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A Reflection on Forest Experiences

Originally appears in the Winter 2015 issue

If a child is to keep alive his inborn sense of wonder without any such gift from the fairies, he needs the companionship of at least one adult who can share in rediscovering with him the joy, excitement and mystery of the world we live in.
–Rachel Carson1

CHILDREN ARE BORN WITH the strong desire to explore the world around them. Their rich imaginations take them on journeys untouched by the realities of everyday life. Through their senses, they are eager to touch, smell, taste, observe, hear and physically challenge their bodies. These qualities of early childhood are most crucial for early child development and should be cherished. As an educator and a doctoral candidate conducting research on young children’s forest experiences, I understand the value of bringing children into a forest. A forest environment that can range anywhere from a ‘wild’ woodland, to a simple backyard park or yard. It is an environment comprised of non-human built elements, such as earth, water, air, animals and vegetation. Although influenced by human life, a forest is independent of human design and man-made objects and offers many rich opportunities to fulfill a child’s natural tendency to take risks and directly explore the world around them.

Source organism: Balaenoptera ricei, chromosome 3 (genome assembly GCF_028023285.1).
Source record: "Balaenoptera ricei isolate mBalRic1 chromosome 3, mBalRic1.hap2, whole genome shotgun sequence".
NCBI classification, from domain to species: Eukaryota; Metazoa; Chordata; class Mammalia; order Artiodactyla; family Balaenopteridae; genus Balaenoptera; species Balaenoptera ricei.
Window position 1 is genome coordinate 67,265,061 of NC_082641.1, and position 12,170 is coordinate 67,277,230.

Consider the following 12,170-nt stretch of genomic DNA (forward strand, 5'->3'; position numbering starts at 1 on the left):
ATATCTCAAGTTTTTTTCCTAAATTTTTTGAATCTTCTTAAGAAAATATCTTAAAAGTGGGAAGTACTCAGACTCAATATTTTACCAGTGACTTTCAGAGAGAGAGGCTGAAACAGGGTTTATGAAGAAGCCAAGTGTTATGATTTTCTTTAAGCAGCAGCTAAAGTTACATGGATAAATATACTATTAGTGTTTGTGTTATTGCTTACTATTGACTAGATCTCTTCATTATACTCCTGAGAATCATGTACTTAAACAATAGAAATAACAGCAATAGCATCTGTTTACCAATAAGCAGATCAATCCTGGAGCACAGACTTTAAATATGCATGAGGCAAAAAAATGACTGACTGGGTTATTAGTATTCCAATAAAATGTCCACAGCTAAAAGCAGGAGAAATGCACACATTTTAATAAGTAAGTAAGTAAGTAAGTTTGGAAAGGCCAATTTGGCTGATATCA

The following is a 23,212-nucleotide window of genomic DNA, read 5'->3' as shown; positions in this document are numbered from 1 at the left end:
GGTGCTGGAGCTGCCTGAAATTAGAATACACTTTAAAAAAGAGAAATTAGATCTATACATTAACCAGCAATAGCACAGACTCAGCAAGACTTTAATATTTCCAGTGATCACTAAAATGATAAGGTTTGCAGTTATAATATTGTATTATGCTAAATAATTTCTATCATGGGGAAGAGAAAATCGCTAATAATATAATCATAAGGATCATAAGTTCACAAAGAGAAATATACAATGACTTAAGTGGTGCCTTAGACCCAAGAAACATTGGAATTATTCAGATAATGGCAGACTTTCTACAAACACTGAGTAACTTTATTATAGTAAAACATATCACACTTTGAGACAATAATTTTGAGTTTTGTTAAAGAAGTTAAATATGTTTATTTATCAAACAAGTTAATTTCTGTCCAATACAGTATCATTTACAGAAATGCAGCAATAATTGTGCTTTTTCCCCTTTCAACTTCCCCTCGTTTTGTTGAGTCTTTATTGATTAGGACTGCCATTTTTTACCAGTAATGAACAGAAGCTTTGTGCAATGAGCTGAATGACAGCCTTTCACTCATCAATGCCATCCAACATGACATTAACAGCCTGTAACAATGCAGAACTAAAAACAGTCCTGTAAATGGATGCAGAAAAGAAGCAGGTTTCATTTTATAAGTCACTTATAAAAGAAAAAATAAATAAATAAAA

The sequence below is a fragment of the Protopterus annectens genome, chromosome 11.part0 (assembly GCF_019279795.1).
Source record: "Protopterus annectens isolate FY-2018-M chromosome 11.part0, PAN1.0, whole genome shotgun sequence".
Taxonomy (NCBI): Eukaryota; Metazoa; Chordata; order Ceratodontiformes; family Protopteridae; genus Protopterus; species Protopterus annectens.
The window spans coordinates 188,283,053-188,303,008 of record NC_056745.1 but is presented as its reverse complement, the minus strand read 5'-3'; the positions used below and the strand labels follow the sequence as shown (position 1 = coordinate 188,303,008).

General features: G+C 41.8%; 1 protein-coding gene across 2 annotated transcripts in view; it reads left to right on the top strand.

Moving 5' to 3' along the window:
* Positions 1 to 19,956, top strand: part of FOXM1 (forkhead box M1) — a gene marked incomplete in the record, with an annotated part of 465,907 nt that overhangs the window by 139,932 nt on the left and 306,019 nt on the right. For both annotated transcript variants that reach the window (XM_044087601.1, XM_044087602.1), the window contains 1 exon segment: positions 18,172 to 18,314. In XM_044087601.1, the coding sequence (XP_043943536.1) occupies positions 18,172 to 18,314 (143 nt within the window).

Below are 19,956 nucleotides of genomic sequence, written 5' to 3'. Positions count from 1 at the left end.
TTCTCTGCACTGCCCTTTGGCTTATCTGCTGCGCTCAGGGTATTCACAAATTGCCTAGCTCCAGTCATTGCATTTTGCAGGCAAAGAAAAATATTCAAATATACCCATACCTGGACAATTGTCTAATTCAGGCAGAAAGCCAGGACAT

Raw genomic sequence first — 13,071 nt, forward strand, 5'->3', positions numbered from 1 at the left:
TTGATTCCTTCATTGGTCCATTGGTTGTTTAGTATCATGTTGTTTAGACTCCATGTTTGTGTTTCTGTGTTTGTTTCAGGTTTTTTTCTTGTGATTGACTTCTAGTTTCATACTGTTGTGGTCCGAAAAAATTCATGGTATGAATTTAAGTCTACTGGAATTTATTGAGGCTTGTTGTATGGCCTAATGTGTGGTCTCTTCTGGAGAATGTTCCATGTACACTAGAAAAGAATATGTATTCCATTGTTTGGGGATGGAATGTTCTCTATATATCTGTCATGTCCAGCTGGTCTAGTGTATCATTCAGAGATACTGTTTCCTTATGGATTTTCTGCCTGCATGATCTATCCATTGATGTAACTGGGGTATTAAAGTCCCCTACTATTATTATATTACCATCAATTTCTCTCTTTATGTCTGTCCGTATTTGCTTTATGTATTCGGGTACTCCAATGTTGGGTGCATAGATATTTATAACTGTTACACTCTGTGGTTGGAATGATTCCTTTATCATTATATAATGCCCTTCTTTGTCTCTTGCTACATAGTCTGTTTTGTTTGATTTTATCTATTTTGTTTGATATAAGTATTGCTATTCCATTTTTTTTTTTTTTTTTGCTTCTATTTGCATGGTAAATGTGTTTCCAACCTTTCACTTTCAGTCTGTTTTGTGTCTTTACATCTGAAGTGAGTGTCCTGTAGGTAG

In the opening passage, Rachel Carson urges that a child must have at least one caregiver who shares a passion for the outdoors and supports a child to go outside – rain or shine – with all the risks involved. Throughout my time working in the outdoors, I have recognized the common tensions that caregivers must contemplate over prior to entering the
forest environment. The aim of my refection is to focus on just that, specifcally focusing on four possible tensions: human-nature hierarchy, degrees of risk propensity, between stepping in and ‘letting go’, as well as trusting the ‘un’ in unstructured play. The refection points described below do not have predetermined answers. Rather, my goal is to open
up a conversation for deeper refection in regards to our actions and intentions.

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Magdalena Rudkowski is a graduate of the Early Childhood Education (ECE) bachelor program and Masters of Early Childhood Studies (ECS) program at Ryerson University. She is currently pursuing her Doctoral Degree in Education at Simon Fraser University, studying experiences young children have in a forest program.

1. Carson, R, & Pratt, C. (1965). The Sense of Wonder. New York: Harper & Row.